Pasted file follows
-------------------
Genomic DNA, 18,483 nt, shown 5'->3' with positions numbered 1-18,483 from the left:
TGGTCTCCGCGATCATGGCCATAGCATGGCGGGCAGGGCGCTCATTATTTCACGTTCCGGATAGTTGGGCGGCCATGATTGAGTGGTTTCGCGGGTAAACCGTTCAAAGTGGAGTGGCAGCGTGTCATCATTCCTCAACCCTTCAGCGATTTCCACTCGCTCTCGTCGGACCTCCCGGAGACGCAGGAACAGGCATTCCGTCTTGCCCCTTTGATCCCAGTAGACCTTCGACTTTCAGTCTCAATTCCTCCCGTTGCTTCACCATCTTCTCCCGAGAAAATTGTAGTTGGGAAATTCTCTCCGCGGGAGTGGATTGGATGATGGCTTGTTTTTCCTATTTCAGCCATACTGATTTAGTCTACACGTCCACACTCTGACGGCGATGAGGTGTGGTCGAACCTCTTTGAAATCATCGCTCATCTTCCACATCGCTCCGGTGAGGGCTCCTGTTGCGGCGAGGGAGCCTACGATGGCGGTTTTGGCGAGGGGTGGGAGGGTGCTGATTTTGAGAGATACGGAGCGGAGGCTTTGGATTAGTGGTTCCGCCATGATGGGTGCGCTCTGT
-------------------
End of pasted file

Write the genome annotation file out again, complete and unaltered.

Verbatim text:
Genomic DNA, 18,483 nt, shown 5'->3' with positions numbered 1-18,483 from the left:
TGGTCTCCGCGATCATGGCCATAGCATGGCGGGCAGGGCGCTCATTATTTCACGTTCCGGATAGTTGGGCGGCCATGATTGAGTGGTTTCGCGGGTAAACCGTTCAAAGTGGAGTGGCAGCGTGTCATCATTCCTCAACCCTTCAGCGATTTCCACTCGCTCTCGTCGGACCTCCCGGAGACGCAGGAACAGGCATTCCGTCTTGCCCCTTTGATCCCAGTAGACCTTCGACTTTCAGTCTCAATTCCTCCCGTTGCTTCACCATCTTCTCCCGAGAAAATTGTAGTTGGGAAATTCTCTCCGCGGGAGTGGATTGGATGATGGCTTGTTTTTCCTATTTCAGCCATACTGATTTAGTCTACACGTCCACACTCTGACGGCGATGAGGTGTGGTCGAACCTCTTTGAAATCATCGCTCATCTTCCACATCGCTCCGGTGAGGGCTCCTGTTGCGGCGAGGGAGCCTACGATGGCGGTTTTGGCGAGGGGTGGGAGGGTGCTGATTTTGAGAGATACGGAGCGGAGGCTTTGGATTAGTGGTTCCGCCATGATGGGTGCGCTCTGT